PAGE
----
U.S. Sentencing Commission Allows Thousands of Prisoners to Petition for Reduced Sentences
Last month, the United State Sentencing Commission voted to allow thousands of federal drug prisoners to petition for reduced sentencing. According to Famm.org – an organization committed to advocating against mandatory minimum sentences – the historic vote will apply to as many as 46,290 prisoners servicing federal prison sentences for drug crimes, the largest number of federal prisoners to benefit from a retroactive amendment.
FAMM (Families Against Mandatory Minimums) hailed the unanimous vote as a victory for the many prisoners and families affected by overly harsh drug sentences. Changes to draconian drug laws and sentencing policies have been sweeping the nation, and in April, the Commission voted to lower federal drug guideline sentences for prisoners sentenced on or after November 1, 2014. Last month's vote ensured that the amendment to lower sentences would also be retroactive and apply to those who are currently incarcerated. Prisoner will now have the right to petition federal courts for reduced sentences that match those of incoming prisoners. Similar retroactive votes were made regarding crack cocaine sentences in previous years.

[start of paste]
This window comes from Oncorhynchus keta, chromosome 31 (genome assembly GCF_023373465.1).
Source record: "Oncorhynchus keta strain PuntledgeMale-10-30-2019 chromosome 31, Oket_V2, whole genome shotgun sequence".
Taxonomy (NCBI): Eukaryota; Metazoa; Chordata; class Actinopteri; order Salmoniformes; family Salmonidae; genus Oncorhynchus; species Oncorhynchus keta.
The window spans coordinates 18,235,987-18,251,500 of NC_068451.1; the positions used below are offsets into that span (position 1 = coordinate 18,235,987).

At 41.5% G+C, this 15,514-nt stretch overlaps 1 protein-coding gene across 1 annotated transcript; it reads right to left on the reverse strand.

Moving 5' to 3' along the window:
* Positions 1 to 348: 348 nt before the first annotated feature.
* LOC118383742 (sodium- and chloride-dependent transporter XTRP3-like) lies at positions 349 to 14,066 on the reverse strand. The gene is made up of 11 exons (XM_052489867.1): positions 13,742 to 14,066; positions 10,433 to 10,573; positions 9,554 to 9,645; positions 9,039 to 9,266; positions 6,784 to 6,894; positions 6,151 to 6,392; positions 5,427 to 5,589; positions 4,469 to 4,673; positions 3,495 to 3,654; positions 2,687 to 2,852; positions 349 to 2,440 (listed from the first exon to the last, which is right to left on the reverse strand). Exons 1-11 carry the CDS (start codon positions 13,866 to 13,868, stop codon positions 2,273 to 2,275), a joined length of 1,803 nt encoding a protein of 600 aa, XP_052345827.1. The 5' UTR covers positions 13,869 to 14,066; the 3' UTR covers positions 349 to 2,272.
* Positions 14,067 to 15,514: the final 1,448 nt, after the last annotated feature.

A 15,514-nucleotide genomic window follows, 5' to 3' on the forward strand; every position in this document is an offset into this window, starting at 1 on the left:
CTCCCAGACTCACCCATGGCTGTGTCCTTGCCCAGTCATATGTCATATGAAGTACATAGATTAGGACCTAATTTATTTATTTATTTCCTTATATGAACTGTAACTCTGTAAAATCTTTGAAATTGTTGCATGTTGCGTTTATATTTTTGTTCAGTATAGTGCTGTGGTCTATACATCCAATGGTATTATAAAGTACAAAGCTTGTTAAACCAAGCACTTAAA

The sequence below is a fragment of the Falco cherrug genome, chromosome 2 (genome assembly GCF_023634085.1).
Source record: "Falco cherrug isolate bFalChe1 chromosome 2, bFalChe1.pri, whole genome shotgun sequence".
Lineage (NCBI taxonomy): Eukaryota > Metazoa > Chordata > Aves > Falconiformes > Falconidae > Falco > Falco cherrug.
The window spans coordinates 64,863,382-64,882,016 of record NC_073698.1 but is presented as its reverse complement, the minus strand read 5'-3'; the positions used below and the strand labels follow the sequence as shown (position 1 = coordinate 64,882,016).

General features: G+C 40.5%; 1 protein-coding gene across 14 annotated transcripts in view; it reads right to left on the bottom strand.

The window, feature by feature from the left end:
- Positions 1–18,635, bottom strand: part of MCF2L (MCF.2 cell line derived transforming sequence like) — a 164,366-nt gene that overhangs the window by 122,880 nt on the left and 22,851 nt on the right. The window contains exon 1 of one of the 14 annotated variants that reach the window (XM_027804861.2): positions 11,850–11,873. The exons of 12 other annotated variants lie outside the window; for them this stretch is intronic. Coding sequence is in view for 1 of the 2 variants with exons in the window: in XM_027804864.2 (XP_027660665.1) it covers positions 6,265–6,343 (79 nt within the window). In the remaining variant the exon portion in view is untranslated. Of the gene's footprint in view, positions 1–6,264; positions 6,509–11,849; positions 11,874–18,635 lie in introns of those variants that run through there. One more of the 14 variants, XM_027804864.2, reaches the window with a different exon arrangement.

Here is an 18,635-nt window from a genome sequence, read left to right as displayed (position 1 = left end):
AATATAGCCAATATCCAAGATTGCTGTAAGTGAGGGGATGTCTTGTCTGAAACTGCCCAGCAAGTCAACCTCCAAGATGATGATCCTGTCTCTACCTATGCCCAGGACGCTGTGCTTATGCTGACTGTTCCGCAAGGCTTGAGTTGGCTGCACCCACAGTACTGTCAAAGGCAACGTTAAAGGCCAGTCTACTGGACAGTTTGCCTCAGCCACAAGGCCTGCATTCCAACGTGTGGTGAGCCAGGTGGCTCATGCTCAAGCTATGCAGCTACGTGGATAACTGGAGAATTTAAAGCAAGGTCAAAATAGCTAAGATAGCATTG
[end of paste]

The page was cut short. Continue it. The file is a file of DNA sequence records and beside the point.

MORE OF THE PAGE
Last month's vote will have one of the largest drug sentencing impacts to date. Additional details about the decision include:
- Eligible prisoners could have sentences lowered by an average of 25 months.
- Sentence reductions could result in significant cost savings, including saving up to 79,740 "bed years" – a bed year is one federal prisoner occupying a bed for one year.
- The earliest possible release date will be November 1, 2015.
As a proud financial supporter of FAMM, The Hammer Law Firm, LLC supports the recent decision and believes that it helps restore a sense of fairness to our criminal justice system. As Attorney Nicole Chiravollatti states,"the federal sentencing commission took a bold step in the right direction for families affected by mandatory minimums on federal drug charges. Hopefully the spirit of the federal government's actions will be felt by the states and lead to more sensible solutions to drug charges at the local level too."